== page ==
Yet Sillitoe was surely aware how the aura of wine and wine-merchant attached to genteel life. Wine and Bacchus too are symbols of poetry, the highest literary calling.
In his way, Sillitoe was making the case for beer, for the right of the man of the estates and dingy pubs, or a writer who drinks beer, to exercise discrimination and not have one of life’s pleasures pre-determined for him.
This becomes more clear in a later two-page episode in the book. In his final stages of departing Nottingham for the open road Dawley parks his car in a strange part of the city – the car is later sold to fund the travels and help the family while he is absent.
He searches for a pub for a valedictory drink to his native town, but has trouble finding one. He is in an area of crumbling structures being torn down for redevelopment. Some of what is still standing are outdoor privies, another symbol.
Dawley finally finds a pub not shuttered and orders a pint of mild. The older regulars in the place stare at him, not for the order but for being a stranger in the pub. The theme of outsider is omnipresent in Sillitoe.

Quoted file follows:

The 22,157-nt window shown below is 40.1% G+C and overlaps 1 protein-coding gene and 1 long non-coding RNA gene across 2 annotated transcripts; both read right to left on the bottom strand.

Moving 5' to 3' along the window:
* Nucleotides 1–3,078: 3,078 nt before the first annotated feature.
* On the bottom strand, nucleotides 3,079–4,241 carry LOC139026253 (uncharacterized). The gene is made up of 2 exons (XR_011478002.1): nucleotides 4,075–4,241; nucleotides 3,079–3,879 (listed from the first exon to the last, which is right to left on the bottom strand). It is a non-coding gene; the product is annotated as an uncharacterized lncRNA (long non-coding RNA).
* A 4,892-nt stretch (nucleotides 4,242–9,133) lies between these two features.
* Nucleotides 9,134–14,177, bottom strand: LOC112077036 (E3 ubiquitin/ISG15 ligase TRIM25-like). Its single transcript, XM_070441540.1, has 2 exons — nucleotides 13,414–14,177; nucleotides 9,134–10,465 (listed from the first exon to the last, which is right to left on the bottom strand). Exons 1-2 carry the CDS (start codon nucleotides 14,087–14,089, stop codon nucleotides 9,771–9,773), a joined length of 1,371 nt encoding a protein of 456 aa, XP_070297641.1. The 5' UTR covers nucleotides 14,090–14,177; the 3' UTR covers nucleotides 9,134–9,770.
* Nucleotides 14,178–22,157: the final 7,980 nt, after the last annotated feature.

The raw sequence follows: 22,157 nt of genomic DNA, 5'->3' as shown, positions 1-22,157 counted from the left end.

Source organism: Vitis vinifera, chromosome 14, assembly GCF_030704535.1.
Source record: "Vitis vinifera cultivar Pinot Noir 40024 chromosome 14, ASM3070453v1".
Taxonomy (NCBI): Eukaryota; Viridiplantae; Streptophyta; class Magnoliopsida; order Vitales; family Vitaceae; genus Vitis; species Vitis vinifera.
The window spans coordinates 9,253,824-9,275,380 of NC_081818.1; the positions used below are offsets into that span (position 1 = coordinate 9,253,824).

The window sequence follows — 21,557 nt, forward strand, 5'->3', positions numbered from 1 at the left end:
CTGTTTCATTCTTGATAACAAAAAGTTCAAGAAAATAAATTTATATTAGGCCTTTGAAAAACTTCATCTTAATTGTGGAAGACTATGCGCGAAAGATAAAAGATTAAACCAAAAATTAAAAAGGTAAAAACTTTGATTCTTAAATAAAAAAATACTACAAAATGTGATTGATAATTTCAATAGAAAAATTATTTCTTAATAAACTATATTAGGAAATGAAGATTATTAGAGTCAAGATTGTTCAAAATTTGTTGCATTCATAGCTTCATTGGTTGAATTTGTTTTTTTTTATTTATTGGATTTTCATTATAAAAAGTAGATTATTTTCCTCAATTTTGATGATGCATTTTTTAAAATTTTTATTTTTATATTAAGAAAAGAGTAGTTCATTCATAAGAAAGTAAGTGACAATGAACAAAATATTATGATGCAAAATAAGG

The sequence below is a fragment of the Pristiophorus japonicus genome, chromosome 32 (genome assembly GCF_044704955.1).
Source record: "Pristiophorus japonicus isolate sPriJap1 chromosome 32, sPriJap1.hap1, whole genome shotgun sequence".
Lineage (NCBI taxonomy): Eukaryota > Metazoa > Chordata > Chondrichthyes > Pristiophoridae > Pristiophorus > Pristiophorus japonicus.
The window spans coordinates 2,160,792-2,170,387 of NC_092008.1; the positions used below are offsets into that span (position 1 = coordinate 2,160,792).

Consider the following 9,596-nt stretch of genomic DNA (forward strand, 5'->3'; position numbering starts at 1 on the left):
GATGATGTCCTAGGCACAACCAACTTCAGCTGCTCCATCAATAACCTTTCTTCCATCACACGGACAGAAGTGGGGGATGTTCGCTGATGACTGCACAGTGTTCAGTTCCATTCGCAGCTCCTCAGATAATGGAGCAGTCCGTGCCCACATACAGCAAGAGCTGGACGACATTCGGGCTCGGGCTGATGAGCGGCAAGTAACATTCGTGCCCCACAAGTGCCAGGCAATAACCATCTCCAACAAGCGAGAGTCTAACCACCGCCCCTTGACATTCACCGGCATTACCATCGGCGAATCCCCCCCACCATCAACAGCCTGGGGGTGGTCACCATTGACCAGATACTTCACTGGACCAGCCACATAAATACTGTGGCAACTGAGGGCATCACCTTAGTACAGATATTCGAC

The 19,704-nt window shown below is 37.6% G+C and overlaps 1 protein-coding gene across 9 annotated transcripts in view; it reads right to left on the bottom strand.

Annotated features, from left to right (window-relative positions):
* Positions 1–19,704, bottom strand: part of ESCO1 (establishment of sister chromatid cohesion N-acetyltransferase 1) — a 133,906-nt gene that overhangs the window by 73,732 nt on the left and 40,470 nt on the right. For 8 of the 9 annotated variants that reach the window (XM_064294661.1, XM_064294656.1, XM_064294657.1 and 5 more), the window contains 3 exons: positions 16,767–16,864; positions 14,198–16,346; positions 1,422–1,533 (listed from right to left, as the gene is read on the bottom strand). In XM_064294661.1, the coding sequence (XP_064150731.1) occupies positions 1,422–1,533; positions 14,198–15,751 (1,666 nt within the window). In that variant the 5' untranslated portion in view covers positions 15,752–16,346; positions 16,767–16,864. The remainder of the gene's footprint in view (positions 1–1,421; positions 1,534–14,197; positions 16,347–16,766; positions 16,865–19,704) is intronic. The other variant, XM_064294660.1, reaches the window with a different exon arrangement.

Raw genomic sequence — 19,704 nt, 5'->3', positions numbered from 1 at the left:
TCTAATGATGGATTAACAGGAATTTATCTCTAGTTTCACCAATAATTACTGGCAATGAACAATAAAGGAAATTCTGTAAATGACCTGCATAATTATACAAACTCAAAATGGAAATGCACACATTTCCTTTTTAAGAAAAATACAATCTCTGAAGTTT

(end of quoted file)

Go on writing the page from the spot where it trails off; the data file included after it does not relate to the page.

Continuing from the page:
In preface to the dramatic conflict to come Sillitoe explains that Dawley had very definite ideas about beer. He knew when something “wasn’t right” in a pint and wouldn’t finish it but would leave it on the counter and walk out. This was the problem of inconsistency of cask-conditioned beer, still with us.
In the strange pub the pint comes “warm”, which of all the beer faults was the most serious for Dawley. Despite hoary jokes about warm English beer, cask ale of course should never be warm but rather cellar temperature, pleasantly cool.
Dawley knows this, in his connoisseur way. He asks the landlord to change it and the latter’s hackles rise. Dawley is not on his own turf where the change, says Sillitoe, is always accommodated silently.
The landlord announces that the beer is always fine in his pub and he won’t change it. Voices rise, finally the landlord slams the money on the counter and tells Dawley to “clear out”.
Dawley knows he should take the money and run but can’t hold the genie of rebel in him. He lifts the pint and theatrically upturns it on the tiled floor.